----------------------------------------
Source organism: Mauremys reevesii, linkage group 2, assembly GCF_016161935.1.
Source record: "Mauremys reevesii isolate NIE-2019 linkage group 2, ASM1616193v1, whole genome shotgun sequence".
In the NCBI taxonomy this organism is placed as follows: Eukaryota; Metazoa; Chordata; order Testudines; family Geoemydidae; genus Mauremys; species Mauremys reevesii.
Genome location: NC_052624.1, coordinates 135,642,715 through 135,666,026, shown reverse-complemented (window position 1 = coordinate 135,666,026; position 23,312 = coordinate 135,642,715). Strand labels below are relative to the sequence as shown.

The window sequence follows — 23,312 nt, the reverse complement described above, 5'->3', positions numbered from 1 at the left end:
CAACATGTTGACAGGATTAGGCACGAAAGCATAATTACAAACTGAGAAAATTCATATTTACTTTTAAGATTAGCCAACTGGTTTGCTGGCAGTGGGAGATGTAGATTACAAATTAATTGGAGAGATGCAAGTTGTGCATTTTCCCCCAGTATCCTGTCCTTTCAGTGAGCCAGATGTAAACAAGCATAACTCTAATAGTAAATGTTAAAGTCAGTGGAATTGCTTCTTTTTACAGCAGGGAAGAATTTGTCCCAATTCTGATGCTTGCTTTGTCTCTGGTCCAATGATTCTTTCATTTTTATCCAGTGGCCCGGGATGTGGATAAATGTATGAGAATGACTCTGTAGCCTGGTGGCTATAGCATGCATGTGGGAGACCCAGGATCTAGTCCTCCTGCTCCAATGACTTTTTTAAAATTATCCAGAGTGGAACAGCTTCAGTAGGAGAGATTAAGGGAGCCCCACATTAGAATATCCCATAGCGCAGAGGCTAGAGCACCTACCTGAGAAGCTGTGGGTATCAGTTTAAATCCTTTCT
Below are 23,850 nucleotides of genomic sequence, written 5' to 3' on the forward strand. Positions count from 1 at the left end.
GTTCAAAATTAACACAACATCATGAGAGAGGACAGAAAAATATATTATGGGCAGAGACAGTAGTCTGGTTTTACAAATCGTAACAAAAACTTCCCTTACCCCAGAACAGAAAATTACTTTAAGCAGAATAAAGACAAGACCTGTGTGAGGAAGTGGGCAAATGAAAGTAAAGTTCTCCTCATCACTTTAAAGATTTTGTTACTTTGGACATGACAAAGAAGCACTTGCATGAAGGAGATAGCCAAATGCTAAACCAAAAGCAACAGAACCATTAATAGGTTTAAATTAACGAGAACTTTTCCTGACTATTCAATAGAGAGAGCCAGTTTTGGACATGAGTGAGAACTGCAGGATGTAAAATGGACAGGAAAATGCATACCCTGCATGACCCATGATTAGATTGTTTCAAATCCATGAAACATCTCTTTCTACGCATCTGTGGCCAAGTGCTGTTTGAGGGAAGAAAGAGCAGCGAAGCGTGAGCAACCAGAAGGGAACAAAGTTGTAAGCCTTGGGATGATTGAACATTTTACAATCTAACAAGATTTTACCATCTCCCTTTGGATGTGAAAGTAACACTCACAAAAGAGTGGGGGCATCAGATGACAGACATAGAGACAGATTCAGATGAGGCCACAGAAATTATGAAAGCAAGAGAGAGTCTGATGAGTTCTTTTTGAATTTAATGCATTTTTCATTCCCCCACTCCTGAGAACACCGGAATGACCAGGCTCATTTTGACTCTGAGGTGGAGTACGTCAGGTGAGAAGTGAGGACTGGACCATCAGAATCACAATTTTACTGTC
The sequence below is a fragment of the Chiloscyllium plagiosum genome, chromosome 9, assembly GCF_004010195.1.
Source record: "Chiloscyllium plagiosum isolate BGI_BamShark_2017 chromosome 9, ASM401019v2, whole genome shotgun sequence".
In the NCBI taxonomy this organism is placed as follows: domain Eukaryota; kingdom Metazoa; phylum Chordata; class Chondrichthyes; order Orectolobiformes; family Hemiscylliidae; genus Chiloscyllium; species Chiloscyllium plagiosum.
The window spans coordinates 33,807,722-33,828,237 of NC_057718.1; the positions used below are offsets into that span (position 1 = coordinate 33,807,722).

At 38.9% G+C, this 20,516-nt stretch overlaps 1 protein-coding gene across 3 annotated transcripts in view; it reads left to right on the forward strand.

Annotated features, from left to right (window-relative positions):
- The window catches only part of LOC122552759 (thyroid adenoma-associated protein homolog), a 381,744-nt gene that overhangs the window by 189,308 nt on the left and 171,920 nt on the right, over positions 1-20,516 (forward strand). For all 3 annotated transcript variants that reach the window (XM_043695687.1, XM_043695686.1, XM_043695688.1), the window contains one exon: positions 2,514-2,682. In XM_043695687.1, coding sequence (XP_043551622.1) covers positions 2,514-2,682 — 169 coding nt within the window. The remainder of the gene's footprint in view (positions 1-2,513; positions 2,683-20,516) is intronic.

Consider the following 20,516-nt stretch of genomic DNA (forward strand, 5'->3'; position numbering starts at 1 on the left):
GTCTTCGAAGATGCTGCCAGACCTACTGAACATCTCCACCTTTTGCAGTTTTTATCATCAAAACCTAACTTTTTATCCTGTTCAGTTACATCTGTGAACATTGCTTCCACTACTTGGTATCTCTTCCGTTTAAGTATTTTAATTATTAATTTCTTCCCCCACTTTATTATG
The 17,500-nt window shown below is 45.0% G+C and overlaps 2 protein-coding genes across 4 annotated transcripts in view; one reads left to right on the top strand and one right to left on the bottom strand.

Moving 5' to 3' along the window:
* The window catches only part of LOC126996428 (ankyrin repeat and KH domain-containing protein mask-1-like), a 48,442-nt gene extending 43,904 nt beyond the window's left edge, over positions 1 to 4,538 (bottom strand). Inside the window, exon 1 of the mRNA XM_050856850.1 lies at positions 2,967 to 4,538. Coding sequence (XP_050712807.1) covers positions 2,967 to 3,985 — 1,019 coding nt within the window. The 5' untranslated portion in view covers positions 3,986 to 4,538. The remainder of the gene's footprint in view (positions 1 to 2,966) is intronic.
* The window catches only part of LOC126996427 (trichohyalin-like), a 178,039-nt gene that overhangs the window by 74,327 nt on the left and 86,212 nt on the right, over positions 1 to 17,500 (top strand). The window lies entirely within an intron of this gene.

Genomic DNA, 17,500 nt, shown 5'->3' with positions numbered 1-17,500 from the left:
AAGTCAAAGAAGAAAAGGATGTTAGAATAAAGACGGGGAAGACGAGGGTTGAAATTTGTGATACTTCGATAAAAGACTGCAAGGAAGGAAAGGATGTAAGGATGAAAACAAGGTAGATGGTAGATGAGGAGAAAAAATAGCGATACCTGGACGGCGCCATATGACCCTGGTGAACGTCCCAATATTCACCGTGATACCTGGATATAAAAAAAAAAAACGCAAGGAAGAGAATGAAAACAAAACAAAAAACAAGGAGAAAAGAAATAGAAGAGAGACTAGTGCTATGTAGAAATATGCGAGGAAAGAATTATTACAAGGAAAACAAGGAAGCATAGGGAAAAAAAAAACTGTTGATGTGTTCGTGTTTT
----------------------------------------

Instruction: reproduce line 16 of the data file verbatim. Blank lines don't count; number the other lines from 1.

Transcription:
Consider the following 20,516-nt stretch of genomic DNA (forward strand, 5'->3'; position numbering starts at 1 on the left):